Almost all living creatures require sleep in some form to function properly, and insects are no exception.
But new research warns exposure to a common insecticide, banned in the EU but set for reintroduction to the UK, impacts the sleep of bumblebees and fruit flies, and “may help us understand why insect pollinators are vanishing from the wild”.
Following pressure from the National Farmers’ Union, the UK is now set to allow the use of neonicotinoid insecticides, which were effectively banned in 2018 after numerous studies linked their use with a range of impacts on bees, as well as loss of birds due to a reduction in insect populations.
Two similar studies by academics at the University of Bristol allowed researchers to look at how the insecticide affected fruit flies’ and bumblebees’ brains.
Dr Kiah Tasman, from the university’s School of Physiology, Pharmacology and Neuroscience and lead author of both studies, said: “The neonicotinoids we tested had a big effect on the amount of sleep taken by both flies and bees.
“If an insect was exposed to a similar amount as it might experience on a farm where the pesticide had been applied, it slept less, and its daily behavioural rhythms were knocked out of sync with the normal 24-hour cycle of day and night.”
The fruit fly study found typical agricultural concentrations of neonicotinoids ruined the insects’ memories and the researchers also saw changes in the flies’ brains which also meant their 24-hour cycle became unpredictable.
Dr James Hodge, associate professor in Neuroscience in the School of Physiology, Pharmacology and Neuroscience and senior author for the study, said: “Being able to tell time is important for knowing when to be awake and forage, and it looked like these drugged insects were unable to sleep.
“We know quality sleep is important for insects, just as it is for humans, for their health and forming lasting memories.”
Dr Sean Rands, of the School of Biological Sciences and co-author, said: “Bees and flies have similar structures in their brains, and this suggests one reason why these drugs are so bad for bees is they stop the bees from sleeping properly and then being able to learn where food is in their environment.
“Neonicotinoids are currently banned in the EU, and we hope that this continues in the UK as we leave EU legislation.”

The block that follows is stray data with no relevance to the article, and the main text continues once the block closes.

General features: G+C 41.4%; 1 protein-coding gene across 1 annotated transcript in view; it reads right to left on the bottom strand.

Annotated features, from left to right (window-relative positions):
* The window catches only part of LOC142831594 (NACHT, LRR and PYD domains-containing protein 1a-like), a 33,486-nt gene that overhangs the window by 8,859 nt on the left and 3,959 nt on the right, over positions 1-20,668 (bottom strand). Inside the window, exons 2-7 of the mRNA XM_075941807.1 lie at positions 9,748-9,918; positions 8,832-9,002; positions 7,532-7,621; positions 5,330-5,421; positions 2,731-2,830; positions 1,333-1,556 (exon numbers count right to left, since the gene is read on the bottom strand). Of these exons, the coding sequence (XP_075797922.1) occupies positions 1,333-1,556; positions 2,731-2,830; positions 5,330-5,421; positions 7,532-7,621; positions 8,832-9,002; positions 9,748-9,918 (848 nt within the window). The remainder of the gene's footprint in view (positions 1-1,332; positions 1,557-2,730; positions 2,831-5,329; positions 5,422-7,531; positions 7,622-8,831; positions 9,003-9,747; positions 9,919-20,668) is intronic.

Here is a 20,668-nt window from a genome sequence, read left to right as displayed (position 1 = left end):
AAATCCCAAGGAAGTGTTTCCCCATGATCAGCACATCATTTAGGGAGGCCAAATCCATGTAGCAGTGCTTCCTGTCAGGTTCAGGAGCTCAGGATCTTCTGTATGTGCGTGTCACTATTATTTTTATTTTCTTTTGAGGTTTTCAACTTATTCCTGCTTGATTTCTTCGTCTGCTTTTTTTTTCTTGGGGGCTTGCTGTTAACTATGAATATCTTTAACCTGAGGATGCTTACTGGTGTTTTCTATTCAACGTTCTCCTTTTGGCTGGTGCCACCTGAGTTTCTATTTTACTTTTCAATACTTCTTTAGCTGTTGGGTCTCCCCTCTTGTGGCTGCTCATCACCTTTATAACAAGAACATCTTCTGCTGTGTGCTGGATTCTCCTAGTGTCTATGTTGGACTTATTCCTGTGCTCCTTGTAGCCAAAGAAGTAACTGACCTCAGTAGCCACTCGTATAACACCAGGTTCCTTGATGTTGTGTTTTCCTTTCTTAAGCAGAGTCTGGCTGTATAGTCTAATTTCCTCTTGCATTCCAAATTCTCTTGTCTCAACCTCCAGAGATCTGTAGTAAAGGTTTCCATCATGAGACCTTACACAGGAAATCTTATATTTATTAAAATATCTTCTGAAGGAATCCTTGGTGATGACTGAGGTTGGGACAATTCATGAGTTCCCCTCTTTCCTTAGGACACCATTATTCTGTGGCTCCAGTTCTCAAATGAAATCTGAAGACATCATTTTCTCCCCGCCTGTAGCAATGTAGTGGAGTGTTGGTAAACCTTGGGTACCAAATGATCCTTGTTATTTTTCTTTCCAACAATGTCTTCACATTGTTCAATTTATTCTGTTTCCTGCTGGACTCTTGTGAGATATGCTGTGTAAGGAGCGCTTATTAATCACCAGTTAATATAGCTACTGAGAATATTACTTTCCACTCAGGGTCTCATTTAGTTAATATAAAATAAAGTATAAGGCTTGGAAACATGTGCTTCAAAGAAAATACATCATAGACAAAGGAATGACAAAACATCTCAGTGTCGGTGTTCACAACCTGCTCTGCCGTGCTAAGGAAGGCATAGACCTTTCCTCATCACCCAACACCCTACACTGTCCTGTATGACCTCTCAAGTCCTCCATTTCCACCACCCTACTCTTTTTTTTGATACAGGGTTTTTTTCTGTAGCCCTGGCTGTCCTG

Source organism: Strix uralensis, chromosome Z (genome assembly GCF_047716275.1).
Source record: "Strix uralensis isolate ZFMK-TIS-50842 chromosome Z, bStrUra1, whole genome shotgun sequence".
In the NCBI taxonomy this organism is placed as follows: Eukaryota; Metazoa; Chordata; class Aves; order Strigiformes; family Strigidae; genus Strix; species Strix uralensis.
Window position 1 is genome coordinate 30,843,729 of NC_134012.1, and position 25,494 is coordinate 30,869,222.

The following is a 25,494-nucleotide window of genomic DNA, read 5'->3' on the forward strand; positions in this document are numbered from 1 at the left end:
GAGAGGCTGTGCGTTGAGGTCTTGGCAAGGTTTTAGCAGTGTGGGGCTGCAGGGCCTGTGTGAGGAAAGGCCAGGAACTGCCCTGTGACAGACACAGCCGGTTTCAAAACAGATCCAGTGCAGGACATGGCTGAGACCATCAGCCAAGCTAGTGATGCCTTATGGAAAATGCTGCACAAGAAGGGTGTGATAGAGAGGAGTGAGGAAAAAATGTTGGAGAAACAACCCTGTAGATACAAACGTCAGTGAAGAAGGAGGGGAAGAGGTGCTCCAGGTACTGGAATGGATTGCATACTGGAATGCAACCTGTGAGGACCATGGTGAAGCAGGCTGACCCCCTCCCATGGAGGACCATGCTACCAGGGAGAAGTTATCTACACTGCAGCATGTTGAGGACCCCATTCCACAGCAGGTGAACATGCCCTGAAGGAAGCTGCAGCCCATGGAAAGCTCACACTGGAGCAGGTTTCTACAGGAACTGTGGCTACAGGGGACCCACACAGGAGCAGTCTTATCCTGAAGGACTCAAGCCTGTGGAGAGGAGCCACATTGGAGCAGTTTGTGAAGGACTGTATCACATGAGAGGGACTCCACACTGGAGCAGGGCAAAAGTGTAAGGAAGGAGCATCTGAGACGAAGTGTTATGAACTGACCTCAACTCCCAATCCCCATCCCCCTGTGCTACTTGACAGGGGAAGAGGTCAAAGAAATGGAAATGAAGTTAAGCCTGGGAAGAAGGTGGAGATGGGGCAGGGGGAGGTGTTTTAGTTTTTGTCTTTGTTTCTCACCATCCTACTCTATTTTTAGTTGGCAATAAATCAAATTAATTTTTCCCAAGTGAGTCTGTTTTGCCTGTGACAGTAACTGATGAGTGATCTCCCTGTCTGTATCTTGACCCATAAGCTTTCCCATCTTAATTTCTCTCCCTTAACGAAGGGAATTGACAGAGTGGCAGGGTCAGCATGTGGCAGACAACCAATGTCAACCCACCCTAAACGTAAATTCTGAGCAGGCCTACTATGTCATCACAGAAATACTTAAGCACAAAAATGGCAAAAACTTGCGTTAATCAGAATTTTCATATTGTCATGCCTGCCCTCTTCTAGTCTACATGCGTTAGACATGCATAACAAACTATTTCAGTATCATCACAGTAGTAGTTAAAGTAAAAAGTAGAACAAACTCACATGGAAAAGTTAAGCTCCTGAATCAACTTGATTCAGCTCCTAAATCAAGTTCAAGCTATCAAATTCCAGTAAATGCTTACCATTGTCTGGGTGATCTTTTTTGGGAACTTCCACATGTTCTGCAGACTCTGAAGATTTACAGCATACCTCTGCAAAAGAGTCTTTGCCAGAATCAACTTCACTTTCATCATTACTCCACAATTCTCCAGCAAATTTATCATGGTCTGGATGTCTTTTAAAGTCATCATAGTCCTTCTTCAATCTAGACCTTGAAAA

In 2018 the UK government supported the EU restrictions, and then environment secretary, Michael Gove, promised the government would maintain the rules unless the scientific evidence changed.
The decision to overturn the ban despite no new evidence of their safety emerging has alarmed wildlife organisations which have warned the impacts of the poison’s use is far-reaching as it not only kills the aphids and other small insects it is aimed at, but is absorbed into the soil where it kills wildflowers, and is washed into waterways where it can harm thousands of species.
Dave Goulson, a professor of biology at the University of Sussex, has warned one teaspoon of neonicotinoid insecticide is enough to kill 1.25 billion honeybees, equivalent to four lorryloads.
A government statement announcing how the insecticide will be authorised, said: “After careful consideration of all the issues, the government has decided to grant an application for emergency authorisation to allow use of a product containing the neonicotinoid thiamethoxam for the treatment of sugar beet seed in 2021.”
In response, the Wildlife Trusts said the proposed method of application “results in only 5 per cent of the pesticide going where it is targeted, in the crop. The rest ends up accumulating in the soil.”
The organisation added: “The authorisation also proposes adding weed killer to sugar beet fields to ‘protect’ bees by killing wildflowers that grow alongside the sugar beet - because beneficial ‘weeds’ will have absorbed neonicotinoids through the contaminated soil. Doing so would seriously harm already-threatened populations of wildflowers and the insects that depend on them.”
The NFU has said it has been “actively lobbying” to have the ban lifted, and said not doing so “will bring costs for the supply chain and the risk of unintended consequences for the environment.”